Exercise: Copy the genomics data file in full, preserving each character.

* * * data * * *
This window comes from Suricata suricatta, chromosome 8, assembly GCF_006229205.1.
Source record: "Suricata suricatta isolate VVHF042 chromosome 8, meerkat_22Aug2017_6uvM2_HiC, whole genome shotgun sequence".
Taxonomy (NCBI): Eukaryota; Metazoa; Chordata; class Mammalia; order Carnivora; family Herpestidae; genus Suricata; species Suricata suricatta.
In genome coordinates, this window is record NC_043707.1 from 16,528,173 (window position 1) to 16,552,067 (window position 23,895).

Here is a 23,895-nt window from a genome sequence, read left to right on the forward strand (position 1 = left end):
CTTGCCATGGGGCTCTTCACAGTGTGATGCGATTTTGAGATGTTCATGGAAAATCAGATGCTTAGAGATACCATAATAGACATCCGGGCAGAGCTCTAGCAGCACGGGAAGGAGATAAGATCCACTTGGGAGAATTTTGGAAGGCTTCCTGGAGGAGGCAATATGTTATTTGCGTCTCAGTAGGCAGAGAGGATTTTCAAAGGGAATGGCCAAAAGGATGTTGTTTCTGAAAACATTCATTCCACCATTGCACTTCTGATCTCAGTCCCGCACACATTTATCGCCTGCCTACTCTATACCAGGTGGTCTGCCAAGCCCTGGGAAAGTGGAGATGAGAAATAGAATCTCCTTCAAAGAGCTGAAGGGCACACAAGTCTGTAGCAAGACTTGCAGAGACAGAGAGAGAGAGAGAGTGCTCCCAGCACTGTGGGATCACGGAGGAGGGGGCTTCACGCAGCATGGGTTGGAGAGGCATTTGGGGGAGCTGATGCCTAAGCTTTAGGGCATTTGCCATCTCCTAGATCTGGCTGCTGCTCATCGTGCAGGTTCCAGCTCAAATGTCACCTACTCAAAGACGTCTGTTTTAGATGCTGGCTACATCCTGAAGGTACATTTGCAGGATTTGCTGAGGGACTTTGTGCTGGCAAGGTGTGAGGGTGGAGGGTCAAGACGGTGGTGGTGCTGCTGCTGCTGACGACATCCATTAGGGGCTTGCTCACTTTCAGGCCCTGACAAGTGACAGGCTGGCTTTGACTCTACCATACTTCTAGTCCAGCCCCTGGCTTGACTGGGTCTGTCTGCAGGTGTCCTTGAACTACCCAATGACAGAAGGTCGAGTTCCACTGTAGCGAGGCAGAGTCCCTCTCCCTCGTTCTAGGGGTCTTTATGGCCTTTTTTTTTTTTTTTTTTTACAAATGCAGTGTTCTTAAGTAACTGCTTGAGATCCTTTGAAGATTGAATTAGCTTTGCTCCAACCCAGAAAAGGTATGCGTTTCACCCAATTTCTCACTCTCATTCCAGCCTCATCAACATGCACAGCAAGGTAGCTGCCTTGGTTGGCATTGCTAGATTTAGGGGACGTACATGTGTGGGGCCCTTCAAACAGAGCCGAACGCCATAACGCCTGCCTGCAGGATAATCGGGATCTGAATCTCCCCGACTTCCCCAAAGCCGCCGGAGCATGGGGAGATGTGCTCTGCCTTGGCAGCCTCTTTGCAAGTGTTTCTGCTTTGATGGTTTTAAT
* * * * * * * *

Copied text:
This window comes from Suricata suricatta, chromosome 8, assembly GCF_006229205.1.
Source record: "Suricata suricatta isolate VVHF042 chromosome 8, meerkat_22Aug2017_6uvM2_HiC, whole genome shotgun sequence".
Taxonomy (NCBI): Eukaryota; Metazoa; Chordata; class Mammalia; order Carnivora; family Herpestidae; genus Suricata; species Suricata suricatta.
In genome coordinates, this window is record NC_043707.1 from 16,528,173 (window position 1) to 16,552,067 (window position 23,895).

Here is a 23,895-nt window from a genome sequence, read left to right on the forward strand (position 1 = left end):
CTTGCCATGGGGCTCTTCACAGTGTGATGCGATTTTGAGATGTTCATGGAAAATCAGATGCTTAGAGATACCATAATAGACATCCGGGCAGAGCTCTAGCAGCACGGGAAGGAGATAAGATCCACTTGGGAGAATTTTGGAAGGCTTCCTGGAGGAGGCAATATGTTATTTGCGTCTCAGTAGGCAGAGAGGATTTTCAAAGGGAATGGCCAAAAGGATGTTGTTTCTGAAAACATTCATTCCACCATTGCACTTCTGATCTCAGTCCCGCACACATTTATCGCCTGCCTACTCTATACCAGGTGGTCTGCCAAGCCCTGGGAAAGTGGAGATGAGAAATAGAATCTCCTTCAAAGAGCTGAAGGGCACACAAGTCTGTAGCAAGACTTGCAGAGACAGAGAGAGAGAGAGAGTGCTCCCAGCACTGTGGGATCACGGAGGAGGGGGCTTCACGCAGCATGGGTTGGAGAGGCATTTGGGGGAGCTGATGCCTAAGCTTTAGGGCATTTGCCATCTCCTAGATCTGGCTGCTGCTCATCGTGCAGGTTCCAGCTCAAATGTCACCTACTCAAAGACGTCTGTTTTAGATGCTGGCTACATCCTGAAGGTACATTTGCAGGATTTGCTGAGGGACTTTGTGCTGGCAAGGTGTGAGGGTGGAGGGTCAAGACGGTGGTGGTGCTGCTGCTGCTGACGACATCCATTAGGGGCTTGCTCACTTTCAGGCCCTGACAAGTGACAGGCTGGCTTTGACTCTACCATACTTCTAGTCCAGCCCCTGGCTTGACTGGGTCTGTCTGCAGGTGTCCTTGAACTACCCAATGACAGAAGGTCGAGTTCCACTGTAGCGAGGCAGAGTCCCTCTCCCTCGTTCTAGGGGTCTTTATGGCCTTTTTTTTTTTTTTTTTTTACAAATGCAGTGTTCTTAAGTAACTGCTTGAGATCCTTTGAAGATTGAATTAGCTTTGCTCCAACCCAGAAAAGGTATGCGTTTCACCCAATTTCTCACTCTCATTCCAGCCTCATCAACATGCACAGCAAGGTAGCTGCCTTGGTTGGCATTGCTAGATTTAGGGGACGTACATGTGTGGGGCCCTTCAAACAGAGCCGAACGCCATAACGCCTGCCTGCAGGATAATCGGGATCTGAATCTCCCCGACTTCCCCAAAGCCGCCGGAGCATGGGGAGATGTGCTCTGCCTTGGCAGCCTCTTTGCAAGTGTTTCTGCTTTGATGGTTTTAAT